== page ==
Retirement is supposed to be the stage of life where the worries of the working world are left behind and you can relax and enjoy the fruits of your labor. However, the reality is that for many retirees, the tax burden doesn’t disappear with the working world. In fact, it can often become more complex due to income coming from various sources such as pensions, annuities, Social Security benefits, investments, and withdrawals from retirement accounts.
The Tax Picture for Retirees
The first step to managing taxes in retirement is to understand the types of income that might be taxable. Here are some common sources:
- Social Security Income: Depending on your total income and filing status, you might have to pay taxes on a portion of your Social Security benefits. As of 2023, if you file a federal tax return as an individual and your combined income is between $25,000 and $34,000, you may have to pay income tax on up to 50% of your benefits. More than $34,000, up to 85% of your benefits may be taxable.
If you want to learn more about how to maximize your Social Security benefits, be sure to check out my free, on-demand webinar: Savvy Social Security Planning: What Baby Boomers Need to Know About Their Retirement Income
- Pension Income: If you receive a pension from a former employer, it could be fully or partially taxable. If you made after-tax contributions to your pension, a portion of your pension payments might be tax-free.
- IRA and 401(k) Withdrawals: Traditional IRA and 401(k) distributions are generally fully taxable because contributions were made pre-tax. But Roth IRA and Roth 401(k) distributions are tax-free if you’ve had the account for at least five years and are at least 59.5 years old.
- Investment Income: If you have investments outside retirement accounts, the income from these—like dividends or capital gains—is usually taxable. However, some long-term capital gains and qualified dividends could be taxed at a lower rate.
- Annuity Income: If you bought an annuity that provides income in retirement, the portion of the payment that represents your initial investment is tax-free, but the rest may be taxable.
- Rental Income: Owning rental property can provide a steady stream of retirement income, but the rent you receive, minus eligible expenses, is generally subject to income tax.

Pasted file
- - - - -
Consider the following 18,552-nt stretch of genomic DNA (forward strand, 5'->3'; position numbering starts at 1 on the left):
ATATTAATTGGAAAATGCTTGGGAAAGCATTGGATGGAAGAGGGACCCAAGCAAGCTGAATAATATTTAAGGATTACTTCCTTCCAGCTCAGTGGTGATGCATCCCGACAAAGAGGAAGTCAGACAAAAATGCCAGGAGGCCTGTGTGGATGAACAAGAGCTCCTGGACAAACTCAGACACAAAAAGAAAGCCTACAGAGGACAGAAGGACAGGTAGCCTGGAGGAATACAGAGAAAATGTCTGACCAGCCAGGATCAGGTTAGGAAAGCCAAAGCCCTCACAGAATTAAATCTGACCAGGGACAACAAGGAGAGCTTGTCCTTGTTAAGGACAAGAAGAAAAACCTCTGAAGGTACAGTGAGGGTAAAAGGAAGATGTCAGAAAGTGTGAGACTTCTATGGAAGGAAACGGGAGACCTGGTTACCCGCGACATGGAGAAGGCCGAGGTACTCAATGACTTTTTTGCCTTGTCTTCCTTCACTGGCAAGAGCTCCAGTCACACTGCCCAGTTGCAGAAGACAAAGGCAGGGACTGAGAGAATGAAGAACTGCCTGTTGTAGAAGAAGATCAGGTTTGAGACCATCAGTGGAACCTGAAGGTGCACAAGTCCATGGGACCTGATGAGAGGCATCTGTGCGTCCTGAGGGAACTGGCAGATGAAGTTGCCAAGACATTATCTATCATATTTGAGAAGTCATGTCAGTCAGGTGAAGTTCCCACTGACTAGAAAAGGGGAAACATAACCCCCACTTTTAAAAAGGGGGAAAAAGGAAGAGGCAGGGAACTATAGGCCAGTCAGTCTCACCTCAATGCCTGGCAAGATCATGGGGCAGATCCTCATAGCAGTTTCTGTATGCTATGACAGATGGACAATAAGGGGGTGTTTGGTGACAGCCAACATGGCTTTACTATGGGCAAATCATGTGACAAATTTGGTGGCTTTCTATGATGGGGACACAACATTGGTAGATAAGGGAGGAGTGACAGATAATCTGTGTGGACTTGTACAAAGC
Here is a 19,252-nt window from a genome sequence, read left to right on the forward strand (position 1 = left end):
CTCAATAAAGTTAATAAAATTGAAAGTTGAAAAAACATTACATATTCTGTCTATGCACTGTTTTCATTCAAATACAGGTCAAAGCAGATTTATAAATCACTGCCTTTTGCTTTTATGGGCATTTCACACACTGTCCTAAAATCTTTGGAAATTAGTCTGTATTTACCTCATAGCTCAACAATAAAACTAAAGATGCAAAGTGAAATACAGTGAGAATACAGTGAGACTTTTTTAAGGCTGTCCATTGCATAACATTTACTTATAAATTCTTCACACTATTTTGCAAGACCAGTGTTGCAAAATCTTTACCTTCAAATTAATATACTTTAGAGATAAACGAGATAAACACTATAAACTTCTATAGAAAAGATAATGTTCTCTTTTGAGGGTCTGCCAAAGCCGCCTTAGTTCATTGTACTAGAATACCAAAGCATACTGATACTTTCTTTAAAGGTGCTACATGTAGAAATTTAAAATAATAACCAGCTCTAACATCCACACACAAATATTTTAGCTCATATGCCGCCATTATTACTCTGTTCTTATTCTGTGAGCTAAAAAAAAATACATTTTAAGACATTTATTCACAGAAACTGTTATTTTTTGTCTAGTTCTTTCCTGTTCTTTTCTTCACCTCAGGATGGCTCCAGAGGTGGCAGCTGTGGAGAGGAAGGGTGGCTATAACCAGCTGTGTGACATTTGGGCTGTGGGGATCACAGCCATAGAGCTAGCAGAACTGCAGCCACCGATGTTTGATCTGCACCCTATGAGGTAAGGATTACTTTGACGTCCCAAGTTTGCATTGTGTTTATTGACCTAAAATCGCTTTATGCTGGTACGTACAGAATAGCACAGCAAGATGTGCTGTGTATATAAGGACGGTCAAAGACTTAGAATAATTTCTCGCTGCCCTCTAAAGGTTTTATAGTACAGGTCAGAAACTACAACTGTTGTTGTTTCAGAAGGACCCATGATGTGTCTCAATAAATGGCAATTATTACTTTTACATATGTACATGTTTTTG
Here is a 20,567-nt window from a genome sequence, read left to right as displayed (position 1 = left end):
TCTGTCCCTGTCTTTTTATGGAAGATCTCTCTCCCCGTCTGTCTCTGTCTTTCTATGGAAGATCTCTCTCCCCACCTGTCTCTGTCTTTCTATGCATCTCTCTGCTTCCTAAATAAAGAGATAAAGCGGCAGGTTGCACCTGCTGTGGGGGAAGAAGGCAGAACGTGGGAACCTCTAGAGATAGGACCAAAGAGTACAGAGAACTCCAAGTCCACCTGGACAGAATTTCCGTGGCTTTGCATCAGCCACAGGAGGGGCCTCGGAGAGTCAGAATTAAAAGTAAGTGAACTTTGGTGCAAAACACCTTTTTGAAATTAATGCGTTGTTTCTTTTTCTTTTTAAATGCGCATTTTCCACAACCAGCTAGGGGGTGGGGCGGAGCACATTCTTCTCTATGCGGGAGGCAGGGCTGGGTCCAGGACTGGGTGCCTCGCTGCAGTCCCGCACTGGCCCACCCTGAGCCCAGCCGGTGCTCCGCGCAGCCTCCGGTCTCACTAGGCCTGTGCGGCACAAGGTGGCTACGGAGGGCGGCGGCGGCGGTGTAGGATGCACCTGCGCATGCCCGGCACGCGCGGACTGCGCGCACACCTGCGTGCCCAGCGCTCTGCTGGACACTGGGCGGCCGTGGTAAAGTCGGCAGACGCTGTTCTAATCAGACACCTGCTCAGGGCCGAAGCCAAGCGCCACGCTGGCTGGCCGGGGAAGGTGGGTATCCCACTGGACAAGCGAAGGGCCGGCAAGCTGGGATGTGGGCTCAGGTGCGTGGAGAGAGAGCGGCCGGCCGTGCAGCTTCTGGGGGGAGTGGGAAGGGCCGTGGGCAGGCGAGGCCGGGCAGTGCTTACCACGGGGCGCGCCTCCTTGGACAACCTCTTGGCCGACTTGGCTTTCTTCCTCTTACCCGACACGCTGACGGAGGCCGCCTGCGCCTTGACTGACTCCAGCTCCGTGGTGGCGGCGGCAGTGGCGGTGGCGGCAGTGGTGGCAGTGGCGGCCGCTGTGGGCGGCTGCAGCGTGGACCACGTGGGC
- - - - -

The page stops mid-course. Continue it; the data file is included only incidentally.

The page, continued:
Tips and Insights for Managing Taxes in Retirement
Now that you know some of the common income sources, here are some strategies to consider that can help you manage and potentially minimize your tax burden in retirement:
Understand the Tax Implications of Withdrawals
Different retirement accounts have different tax implications. Roth accounts may offer tax-free withdrawals, while traditional accounts are taxed upon withdrawal (and penalized if you are under age 59.5). It can be advantageous to have a mix of both types and to strategize about when to tap each kind of account to maximize tax efficiency. By strategically planning which accounts to withdraw from and when, you can significantly reduce your tax burden.
Leverage the Standard Deduction
The IRS allows all taxpayers to claim a standard deduction, which reduces your taxable income. For retirees, this deduction can be quite beneficial. In 2023, the standard deduction is $13,850 for singles and $27,700 for married couples filing jointly. These amounts are indexed to inflation and will likely be higher in future years. Additionally, taxpayers aged 65 or older may qualify for a higher standard deduction. Because the standard deduction is so high right now, it may be beneficial to consider “bunching” itemized deductions to take advantage of itemized deductions in some years while claiming the standard deduction in others.
Watch Your Tax Bracket
It can be advantageous to keep taxable income within a lower tax bracket, especially when making retirement account withdrawals or realizing capital gains. For instance, if a withdrawal will push you into a higher bracket, it might be worth spreading the income over two years to stay in the lower bracket.
Capitalize on Long-Term Capital Gains